Seadrill Ltd on Wednesday reached a tentative deal that will allow it to continue using lender cash to fund operations while it works with creditors on a path out of bankruptcy.
During a virtual hearing, U.S. Bankruptcy Judge David Jones, sitting in his Laredo, Texas courtroom, said he would extend Seadrill’s access to cash until Aug. 31. The offshore drilling rig contractor, represented by Kirkland & Ellis, filed for bankruptcy in February with $5.6 billion in secured debt, marking its second trip through Chapter 11 since 2018.
Seadrill, which blamed the sustained downturn in the oil and gas market and economic impact of the COVID-19 pandemic for its trouble, had the consent of one group of lenders represented by White & Case for its continued access to their cash collateral.
That lender group, which includes Citibank Europe plc and DNB Bank ASA and is known as the coordinating committee of secured lenders, holds $2 billion of the company’s debt. But a separate, Weil Gotshal & Manges-represented lender group holding $1.3 billion of the company's debt, known as the RigCo lenders, argued that, because it’s not clear what the company’s spending will look like past July 9, its access to cash should be cut off in late June and revisited at that time.
Sunny Singh of Weil noted during Wednesday’s hearing that Seadrill is already planning to spend $120 million through July 9 and expressed concern about potentially depleting certain cash pools.
“We’re not talking about a little bit of money,” he said.
The two lender groups have been at odds since the outset of the bankruptcy, with the coordinating committee advocating for a standalone reorganization of Seadrill and the RigCo lenders pushing for a sale.
Ross Kwasteniet of Kirkland told the judge during a March hearing that the company is concerned some lenders in the RigCo group have interests in certain Seadrill competitors and "may have ulterior motives for wanting to see a sale of our assets, which may benefit them individually" but not in their role as creditors of Seadrill.
However, lawyers for all parties agreed during the hearing that they have been having productive discussions about the company’s restructuring options.
At the conclusion of the hearing, Singh agreed to the cash extension through August after Jones assured him that his lender group would be able to raise any issues they come across with Seadrill’s use of the money with him at any time, promising to even make himself available on a weekend if necessary.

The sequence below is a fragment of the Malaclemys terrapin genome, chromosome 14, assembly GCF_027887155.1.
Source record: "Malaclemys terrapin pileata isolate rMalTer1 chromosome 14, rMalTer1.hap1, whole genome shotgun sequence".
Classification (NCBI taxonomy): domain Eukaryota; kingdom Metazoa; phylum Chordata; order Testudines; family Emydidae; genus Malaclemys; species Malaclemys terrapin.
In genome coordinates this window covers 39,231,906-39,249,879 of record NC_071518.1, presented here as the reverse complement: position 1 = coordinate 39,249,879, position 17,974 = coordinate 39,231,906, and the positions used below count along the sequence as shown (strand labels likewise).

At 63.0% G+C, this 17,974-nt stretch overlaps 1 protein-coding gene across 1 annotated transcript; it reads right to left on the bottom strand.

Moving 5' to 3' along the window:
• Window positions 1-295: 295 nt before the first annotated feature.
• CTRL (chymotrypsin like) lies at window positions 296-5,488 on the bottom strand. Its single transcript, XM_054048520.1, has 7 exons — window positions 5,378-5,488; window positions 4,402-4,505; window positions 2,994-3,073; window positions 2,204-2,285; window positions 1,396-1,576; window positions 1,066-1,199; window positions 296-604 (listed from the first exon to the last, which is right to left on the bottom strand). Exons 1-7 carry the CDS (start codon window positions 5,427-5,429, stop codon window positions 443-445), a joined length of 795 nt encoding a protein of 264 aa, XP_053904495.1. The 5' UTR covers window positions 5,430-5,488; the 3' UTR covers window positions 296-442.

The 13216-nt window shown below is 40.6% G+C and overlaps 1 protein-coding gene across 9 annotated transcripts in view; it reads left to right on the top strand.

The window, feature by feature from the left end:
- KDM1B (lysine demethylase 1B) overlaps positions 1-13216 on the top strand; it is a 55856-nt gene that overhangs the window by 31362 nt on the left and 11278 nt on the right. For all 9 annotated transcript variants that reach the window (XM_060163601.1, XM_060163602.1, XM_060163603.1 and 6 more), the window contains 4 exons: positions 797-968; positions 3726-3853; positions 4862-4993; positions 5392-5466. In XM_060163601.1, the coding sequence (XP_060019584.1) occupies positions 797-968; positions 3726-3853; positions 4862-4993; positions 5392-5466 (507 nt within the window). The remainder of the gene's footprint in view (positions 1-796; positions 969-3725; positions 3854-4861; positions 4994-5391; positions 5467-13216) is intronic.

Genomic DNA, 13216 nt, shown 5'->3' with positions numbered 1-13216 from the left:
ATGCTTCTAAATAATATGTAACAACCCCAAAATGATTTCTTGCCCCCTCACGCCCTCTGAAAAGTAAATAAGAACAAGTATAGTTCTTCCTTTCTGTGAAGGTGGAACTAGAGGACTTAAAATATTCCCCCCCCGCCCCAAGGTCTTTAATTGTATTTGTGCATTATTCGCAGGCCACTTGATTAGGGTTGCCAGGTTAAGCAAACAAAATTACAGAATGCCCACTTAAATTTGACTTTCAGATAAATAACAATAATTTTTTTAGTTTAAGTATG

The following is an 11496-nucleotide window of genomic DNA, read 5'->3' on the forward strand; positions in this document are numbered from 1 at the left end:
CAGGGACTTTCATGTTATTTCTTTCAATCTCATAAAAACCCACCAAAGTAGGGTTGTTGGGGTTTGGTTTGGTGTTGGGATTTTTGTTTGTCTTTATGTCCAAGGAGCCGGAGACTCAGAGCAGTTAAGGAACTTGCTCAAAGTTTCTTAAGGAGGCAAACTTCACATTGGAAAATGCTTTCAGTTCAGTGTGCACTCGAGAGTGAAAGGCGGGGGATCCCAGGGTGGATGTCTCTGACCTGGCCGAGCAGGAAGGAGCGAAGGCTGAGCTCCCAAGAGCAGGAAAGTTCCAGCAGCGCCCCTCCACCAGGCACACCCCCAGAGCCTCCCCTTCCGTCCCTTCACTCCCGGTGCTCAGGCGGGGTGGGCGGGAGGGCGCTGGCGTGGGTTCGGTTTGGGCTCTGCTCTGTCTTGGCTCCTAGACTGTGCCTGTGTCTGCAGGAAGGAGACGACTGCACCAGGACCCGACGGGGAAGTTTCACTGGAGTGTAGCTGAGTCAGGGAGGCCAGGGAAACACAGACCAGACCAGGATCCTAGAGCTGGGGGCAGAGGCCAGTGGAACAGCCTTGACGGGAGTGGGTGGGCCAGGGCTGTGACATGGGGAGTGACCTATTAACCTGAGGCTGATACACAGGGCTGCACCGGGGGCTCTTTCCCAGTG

Affiliates of Strategic Value Partners Bybrook Capital, which are also RigCo lenders and are represented by Quinn Emanuel Urquhart & Sullivan, also objected to the cash collateral extension, saying they would only agree to it if Seadrill commits to consider third party sale options instead of a standalone reorganization. Eric Winston of Quinn, however, agreed to the extension following the judge’s assurance.
Seadrill emerged from its prior bankruptcy with billions of dollars shed from its debt stack and $1 billion in new investments. The company controls 54 drilling rigs and employs around 3,000 people. It follows several competitors into bankruptcy since the pandemic hit, including Pacific Drilling SA, Noble Corp and Valaris Plc.
The case is In re Seadrill Ltd, U.S. Bankruptcy Court, Southern District of Texas, No. 21-30427.
For Seadrill: Anup Sathy, Ross Kwasteniet, Brad Weiland, Spencer Winters and Christopher Marcus of Kirkland & Ellis; and Matthew Cavenaugh, Jennifer Wertz, Vienna Anaya and Victoria Argeroplos of Jackson Walker
For the coordinating committee of secured lenders: Scott Greissman, Jason Zakia and Phil Abelson of White & Case; and Jason Brookner of Gray Reed
For SVP and Bybrook: Eric Winston, Benjamin Finestone and Devin van der Hahn of Quinn Emanuel
For the RigCo lenders: Alfredo Perez, Matt Barr, Sunny Singh, David Cohen and Paul Genender of Weil Gotshal & Manges